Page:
Those of you who have been to one of my seminars will have seen video of our last dog Fox stooging for me (that’s her on the front of the Bite & Fight book). She was a fantastic communicator and helped many dogs. When she died we knew we couldn’t replace her, and we won’t – ever. And many of you will have heard me say that we have no intention of adopting another dog.
I help the Dumfries and Galloway Canine Rescue with some of the dogs that come in to them – the ones that might be more difficult to re-home due to the issues they have. The D&GCR do a great job – support them if you can.
Last week I was called upon to see, amongst others, a young Lhasa Apso – his owner had sadly decided that they could not cope with him biting them any longer and had asked the D&GCR to see if they could rehome him.
Of course there’s a problem there. How can you rehome a dog that has a history of aggression towards its owner? If it bites again, you are liable – negligent, even. So good rescues try to work out why the dog was aggressive and if it can be changed (that’s the bit I help with).
There is an additional problem with Lhasas in that they are cute. Go on, what was your first reaction to Ted’s photo? If you didn’t think, “Awwwww…” you are lacking an empathy gene or two (or if you thought “Ewok!” you need to get out more). So they attract people who want to cuddle them and maybe just baby them a bit – which might be exactly what a feisty little blighter doesn’t need in order to control his behaviour.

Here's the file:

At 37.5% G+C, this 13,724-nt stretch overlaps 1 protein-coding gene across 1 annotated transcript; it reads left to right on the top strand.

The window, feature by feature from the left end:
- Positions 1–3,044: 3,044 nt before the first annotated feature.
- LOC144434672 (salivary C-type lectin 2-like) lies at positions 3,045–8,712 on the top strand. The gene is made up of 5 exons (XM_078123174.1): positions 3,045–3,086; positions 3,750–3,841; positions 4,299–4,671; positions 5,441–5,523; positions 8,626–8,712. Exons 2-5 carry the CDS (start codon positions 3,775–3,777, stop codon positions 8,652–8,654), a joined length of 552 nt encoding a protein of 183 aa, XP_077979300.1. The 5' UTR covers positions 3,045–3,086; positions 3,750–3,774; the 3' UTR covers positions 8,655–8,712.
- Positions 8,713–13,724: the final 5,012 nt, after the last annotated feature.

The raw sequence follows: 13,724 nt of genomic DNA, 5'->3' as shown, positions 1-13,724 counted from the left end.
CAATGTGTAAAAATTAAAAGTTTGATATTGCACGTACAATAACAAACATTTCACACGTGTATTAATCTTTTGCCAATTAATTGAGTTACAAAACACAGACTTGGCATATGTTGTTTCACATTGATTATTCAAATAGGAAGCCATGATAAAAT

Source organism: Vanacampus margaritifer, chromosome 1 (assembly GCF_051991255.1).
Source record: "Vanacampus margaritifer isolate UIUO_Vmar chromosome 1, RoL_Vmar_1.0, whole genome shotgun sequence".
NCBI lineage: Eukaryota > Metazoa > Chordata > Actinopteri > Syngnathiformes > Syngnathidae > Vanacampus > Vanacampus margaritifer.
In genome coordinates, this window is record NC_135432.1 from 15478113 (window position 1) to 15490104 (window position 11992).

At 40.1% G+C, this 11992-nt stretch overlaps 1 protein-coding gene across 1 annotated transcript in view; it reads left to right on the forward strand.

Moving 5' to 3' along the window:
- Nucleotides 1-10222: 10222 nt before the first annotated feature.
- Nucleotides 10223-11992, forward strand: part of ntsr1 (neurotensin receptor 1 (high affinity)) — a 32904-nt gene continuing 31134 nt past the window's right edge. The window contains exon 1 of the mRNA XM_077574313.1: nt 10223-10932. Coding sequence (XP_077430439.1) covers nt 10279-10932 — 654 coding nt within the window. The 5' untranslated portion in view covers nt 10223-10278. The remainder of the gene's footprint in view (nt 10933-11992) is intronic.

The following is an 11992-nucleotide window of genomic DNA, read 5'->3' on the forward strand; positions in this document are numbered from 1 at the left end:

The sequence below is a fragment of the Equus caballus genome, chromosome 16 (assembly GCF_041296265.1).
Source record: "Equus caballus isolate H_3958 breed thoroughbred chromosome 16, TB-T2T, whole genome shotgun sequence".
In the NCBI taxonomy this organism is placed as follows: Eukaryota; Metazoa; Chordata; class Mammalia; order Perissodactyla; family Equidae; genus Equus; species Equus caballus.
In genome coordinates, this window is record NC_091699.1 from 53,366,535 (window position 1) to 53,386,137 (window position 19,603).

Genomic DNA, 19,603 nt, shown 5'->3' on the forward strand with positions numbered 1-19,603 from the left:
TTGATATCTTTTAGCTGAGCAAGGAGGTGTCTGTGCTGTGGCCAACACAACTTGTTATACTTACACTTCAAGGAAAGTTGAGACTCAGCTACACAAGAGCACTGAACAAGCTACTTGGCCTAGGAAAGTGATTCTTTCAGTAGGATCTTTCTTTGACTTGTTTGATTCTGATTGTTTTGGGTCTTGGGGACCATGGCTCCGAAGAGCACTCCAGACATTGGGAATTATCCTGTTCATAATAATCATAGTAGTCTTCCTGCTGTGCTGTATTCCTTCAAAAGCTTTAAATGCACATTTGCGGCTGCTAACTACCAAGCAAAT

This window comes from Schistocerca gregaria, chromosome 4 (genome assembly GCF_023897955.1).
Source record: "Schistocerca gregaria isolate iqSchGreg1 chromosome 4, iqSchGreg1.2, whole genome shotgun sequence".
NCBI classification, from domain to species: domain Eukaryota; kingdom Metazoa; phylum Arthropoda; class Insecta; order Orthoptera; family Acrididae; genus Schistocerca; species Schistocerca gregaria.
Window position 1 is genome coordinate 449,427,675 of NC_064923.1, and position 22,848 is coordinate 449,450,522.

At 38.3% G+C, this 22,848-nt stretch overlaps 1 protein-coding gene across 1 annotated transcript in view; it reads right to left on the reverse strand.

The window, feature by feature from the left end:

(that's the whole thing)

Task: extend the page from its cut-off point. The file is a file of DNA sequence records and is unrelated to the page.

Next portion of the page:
And we did manage to work out why Ted (we changed his name) was being aggressive – and I knew I could arrange his life so that he didn’t need to do it any more, but I equally wasn’t confident that someone else would. And realistically, if he was rehomed and bit again…
So after the appropriate checks were made by the good people at the D&GCR we were considered suitable to adopt Ted. Since then he’s been as good as gold. He comes to you when he feels like it, likes to play with a toy by running off with it, and is pretty much what you might call a work in progress… but he hasn’t bitten anybody.
Now the fun and games start – recall training, fetch training, and most of all, Guide & Control. Stanley Coren ranks the Lhasa Apso as being 68th from 79 breeds in terms of intelligence. Ranking dogs for “intelligence” is a bit like ranking snowflakes for prettiness – they are all individual and it’s what you’re looking for that counts – but clearly training Ted is not going to be a walk in the park (although we will do some walking in the park as part of it!).
But what he can do is help us make some videos of how to train what appears to be the world’s 11th dimmest breed. Just simple stuff to start with – how to make eye contact to look for guidance, and maybe the fetch – but who knows where it might lead?
Watch this space…